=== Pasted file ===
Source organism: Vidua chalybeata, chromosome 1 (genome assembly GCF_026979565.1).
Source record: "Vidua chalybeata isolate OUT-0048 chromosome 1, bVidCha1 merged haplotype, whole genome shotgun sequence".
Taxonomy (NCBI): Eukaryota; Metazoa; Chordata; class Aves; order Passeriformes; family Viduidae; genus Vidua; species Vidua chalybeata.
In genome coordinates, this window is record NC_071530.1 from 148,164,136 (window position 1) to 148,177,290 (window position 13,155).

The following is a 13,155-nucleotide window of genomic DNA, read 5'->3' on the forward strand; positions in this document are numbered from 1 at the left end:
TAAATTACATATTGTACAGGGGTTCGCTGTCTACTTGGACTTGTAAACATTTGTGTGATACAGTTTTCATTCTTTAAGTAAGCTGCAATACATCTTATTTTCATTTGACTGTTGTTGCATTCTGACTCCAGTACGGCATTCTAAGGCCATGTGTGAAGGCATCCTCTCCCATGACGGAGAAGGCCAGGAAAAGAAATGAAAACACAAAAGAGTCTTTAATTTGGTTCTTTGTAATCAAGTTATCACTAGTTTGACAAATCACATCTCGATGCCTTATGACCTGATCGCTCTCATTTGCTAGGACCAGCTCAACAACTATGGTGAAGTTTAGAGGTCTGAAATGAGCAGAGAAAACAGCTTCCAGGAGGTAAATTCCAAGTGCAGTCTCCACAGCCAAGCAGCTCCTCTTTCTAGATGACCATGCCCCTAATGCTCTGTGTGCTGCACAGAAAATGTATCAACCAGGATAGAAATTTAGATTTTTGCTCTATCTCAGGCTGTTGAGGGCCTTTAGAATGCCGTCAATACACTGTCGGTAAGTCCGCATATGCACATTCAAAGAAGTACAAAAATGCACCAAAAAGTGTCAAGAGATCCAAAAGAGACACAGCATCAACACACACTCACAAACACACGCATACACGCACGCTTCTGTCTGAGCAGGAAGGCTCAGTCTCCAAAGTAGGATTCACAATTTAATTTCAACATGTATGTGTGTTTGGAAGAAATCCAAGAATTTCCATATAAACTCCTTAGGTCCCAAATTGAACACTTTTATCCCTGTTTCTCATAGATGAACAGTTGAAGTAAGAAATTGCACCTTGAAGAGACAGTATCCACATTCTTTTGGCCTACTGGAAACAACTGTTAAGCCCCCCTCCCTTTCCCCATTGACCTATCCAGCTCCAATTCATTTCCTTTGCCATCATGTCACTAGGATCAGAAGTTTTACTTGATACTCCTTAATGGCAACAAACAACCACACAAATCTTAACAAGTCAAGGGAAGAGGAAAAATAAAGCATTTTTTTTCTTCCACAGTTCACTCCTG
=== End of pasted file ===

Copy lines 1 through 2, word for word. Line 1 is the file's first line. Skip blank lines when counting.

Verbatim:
Source organism: Vidua chalybeata, chromosome 1 (genome assembly GCF_026979565.1).
Source record: "Vidua chalybeata isolate OUT-0048 chromosome 1, bVidCha1 merged haplotype, whole genome shotgun sequence".